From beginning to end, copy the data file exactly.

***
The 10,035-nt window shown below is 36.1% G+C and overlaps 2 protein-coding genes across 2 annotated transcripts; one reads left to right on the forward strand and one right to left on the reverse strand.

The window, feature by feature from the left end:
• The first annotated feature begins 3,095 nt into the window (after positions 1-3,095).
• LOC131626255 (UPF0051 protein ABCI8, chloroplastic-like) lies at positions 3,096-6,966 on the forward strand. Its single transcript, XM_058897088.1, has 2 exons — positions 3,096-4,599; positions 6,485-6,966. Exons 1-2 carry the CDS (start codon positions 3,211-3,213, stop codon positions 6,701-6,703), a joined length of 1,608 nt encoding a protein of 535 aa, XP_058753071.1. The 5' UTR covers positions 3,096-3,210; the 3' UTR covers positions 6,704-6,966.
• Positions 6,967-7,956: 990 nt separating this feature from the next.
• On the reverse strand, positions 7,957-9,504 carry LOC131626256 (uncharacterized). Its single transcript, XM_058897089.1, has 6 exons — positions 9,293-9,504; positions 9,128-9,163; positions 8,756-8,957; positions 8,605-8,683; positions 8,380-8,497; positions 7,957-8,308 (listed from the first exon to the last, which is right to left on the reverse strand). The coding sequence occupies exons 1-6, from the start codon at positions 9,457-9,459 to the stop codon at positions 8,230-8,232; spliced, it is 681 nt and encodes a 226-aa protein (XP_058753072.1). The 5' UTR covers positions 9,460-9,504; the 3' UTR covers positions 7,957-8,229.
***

The 10,035-nt window shown below is 36.1% G+C and overlaps 2 protein-coding genes across 2 annotated transcripts; one reads left to right on the forward strand and one right to left on the reverse strand.

The window, feature by feature from the left end:
• The first annotated feature begins 3,095 nt into the window (after positions 1-3,095).
• LOC131626255 (UPF0051 protein ABCI8, chloroplastic-like) lies at positions 3,096-6,966 on the forward strand. Its single transcript, XM_058897088.1, has 2 exons — positions 3,096-4,599; positions 6,485-6,966. Exons 1-2 carry the CDS (start codon positions 3,211-3,213, stop codon positions 6,701-6,703), a joined length of 1,608 nt encoding a protein of 535 aa, XP_058753071.1. The 5' UTR covers positions 3,096-3,210; the 3' UTR covers positions 6,704-6,966.
• Positions 6,967-7,956: 990 nt separating this feature from the next.
• On the reverse strand, positions 7,957-9,504 carry LOC131626256 (uncharacterized). Its single transcript, XM_058897089.1, has 6 exons — positions 9,293-9,504; positions 9,128-9,163; positions 8,756-8,957; positions 8,605-8,683; positions 8,380-8,497; positions 7,957-8,308 (listed from the first exon to the last, which is right to left on the reverse strand). The coding sequence occupies exons 1-6, from the start codon at positions 9,457-9,459 to the stop codon at positions 8,230-8,232; spliced, it is 681 nt and encodes a 226-aa protein (XP_058753072.1). The 5' UTR covers positions 9,460-9,504; the 3' UTR covers positions 7,957-8,229.